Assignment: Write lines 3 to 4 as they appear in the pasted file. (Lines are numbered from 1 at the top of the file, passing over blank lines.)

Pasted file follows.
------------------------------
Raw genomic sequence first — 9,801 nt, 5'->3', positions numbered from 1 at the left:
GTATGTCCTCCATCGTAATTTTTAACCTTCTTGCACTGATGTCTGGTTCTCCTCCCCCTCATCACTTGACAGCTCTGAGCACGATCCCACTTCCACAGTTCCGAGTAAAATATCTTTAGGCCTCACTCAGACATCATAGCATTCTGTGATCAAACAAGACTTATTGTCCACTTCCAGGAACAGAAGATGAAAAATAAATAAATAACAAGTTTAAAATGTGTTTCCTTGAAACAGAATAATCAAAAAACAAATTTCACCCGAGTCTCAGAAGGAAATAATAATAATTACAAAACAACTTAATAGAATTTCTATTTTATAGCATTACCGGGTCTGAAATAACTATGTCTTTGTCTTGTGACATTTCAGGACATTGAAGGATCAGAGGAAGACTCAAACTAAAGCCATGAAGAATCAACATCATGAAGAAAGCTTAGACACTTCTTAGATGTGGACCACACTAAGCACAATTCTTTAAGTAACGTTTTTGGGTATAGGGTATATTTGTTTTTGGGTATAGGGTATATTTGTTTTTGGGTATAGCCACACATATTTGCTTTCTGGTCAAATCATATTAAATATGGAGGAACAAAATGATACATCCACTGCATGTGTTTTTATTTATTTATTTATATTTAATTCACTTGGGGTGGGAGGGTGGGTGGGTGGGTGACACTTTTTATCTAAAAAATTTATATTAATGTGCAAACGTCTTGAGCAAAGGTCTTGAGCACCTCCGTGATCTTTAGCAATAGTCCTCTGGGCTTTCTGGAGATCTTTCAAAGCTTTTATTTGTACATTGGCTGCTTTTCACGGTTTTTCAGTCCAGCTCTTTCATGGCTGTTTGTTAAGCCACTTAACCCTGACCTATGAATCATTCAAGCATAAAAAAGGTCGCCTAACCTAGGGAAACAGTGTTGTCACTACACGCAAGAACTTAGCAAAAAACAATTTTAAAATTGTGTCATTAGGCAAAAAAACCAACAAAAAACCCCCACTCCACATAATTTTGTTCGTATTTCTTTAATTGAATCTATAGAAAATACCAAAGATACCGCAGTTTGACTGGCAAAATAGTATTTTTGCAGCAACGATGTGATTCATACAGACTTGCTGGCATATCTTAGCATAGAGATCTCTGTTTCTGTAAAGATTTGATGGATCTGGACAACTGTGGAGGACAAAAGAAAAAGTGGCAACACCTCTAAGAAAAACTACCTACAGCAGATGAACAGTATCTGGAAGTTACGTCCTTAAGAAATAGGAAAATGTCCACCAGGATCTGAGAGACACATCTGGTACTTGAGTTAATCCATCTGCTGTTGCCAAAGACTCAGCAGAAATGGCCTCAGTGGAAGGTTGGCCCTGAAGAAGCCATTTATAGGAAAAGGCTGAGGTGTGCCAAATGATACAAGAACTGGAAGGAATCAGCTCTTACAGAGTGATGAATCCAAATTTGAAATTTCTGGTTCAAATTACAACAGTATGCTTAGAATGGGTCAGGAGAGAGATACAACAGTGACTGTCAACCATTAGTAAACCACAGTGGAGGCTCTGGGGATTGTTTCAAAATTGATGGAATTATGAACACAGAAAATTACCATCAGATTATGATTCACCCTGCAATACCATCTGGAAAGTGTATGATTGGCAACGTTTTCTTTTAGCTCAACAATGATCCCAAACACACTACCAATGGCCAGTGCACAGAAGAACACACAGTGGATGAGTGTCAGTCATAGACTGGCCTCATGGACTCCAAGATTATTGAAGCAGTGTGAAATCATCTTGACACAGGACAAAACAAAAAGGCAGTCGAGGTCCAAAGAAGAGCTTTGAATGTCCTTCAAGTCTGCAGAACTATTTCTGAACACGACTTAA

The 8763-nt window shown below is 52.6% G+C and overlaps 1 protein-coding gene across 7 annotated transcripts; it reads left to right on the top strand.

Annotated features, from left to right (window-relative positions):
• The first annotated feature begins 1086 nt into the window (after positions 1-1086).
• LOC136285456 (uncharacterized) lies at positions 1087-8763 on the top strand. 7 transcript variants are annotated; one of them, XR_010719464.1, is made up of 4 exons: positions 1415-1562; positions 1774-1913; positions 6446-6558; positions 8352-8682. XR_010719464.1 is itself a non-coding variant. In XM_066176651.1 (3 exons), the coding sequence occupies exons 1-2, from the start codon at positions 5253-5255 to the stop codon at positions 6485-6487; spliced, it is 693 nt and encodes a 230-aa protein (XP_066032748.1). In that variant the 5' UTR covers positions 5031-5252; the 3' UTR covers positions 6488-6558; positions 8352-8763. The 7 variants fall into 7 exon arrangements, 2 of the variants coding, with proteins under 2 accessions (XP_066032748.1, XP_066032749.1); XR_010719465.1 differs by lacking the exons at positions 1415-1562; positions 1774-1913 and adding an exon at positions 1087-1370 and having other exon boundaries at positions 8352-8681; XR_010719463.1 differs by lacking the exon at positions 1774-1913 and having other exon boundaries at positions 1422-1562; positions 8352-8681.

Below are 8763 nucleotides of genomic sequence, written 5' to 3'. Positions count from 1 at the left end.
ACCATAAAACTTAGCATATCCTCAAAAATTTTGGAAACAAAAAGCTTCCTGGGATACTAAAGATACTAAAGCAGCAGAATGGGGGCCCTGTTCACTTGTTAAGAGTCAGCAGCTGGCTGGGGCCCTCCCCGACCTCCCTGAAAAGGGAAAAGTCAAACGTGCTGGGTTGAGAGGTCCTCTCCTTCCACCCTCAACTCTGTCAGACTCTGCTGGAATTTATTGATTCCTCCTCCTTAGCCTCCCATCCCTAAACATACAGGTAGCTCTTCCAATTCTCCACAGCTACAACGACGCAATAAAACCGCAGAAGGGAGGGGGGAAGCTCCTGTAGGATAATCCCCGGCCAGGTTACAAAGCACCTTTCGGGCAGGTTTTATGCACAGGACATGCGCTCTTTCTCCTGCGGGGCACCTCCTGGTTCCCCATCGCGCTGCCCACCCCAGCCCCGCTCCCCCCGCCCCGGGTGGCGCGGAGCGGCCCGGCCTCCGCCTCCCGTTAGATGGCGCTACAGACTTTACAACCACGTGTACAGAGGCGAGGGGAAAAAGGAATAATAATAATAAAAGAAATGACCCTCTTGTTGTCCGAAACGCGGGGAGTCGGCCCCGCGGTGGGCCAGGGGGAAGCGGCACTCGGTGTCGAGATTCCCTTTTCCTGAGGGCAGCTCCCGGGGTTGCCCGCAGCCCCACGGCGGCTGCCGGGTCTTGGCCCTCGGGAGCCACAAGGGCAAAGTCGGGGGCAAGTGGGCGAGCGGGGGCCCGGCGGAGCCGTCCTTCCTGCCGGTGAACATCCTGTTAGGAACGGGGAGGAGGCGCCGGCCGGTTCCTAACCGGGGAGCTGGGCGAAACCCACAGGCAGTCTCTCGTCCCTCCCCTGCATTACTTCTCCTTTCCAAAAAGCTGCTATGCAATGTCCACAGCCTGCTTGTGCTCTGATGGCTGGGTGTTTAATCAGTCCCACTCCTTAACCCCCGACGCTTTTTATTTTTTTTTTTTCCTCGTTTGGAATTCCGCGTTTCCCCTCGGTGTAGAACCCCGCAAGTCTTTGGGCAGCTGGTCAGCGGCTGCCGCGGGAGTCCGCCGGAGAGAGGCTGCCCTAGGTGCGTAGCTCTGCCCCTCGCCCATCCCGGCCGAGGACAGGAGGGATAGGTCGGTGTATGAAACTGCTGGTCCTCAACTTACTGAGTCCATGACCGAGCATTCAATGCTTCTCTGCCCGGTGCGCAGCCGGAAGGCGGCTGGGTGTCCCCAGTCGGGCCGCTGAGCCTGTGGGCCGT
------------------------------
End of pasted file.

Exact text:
The 8763-nt window shown below is 52.6% G+C and overlaps 1 protein-coding gene across 7 annotated transcripts; it reads left to right on the top strand.

Annotated features, from left to right (window-relative positions):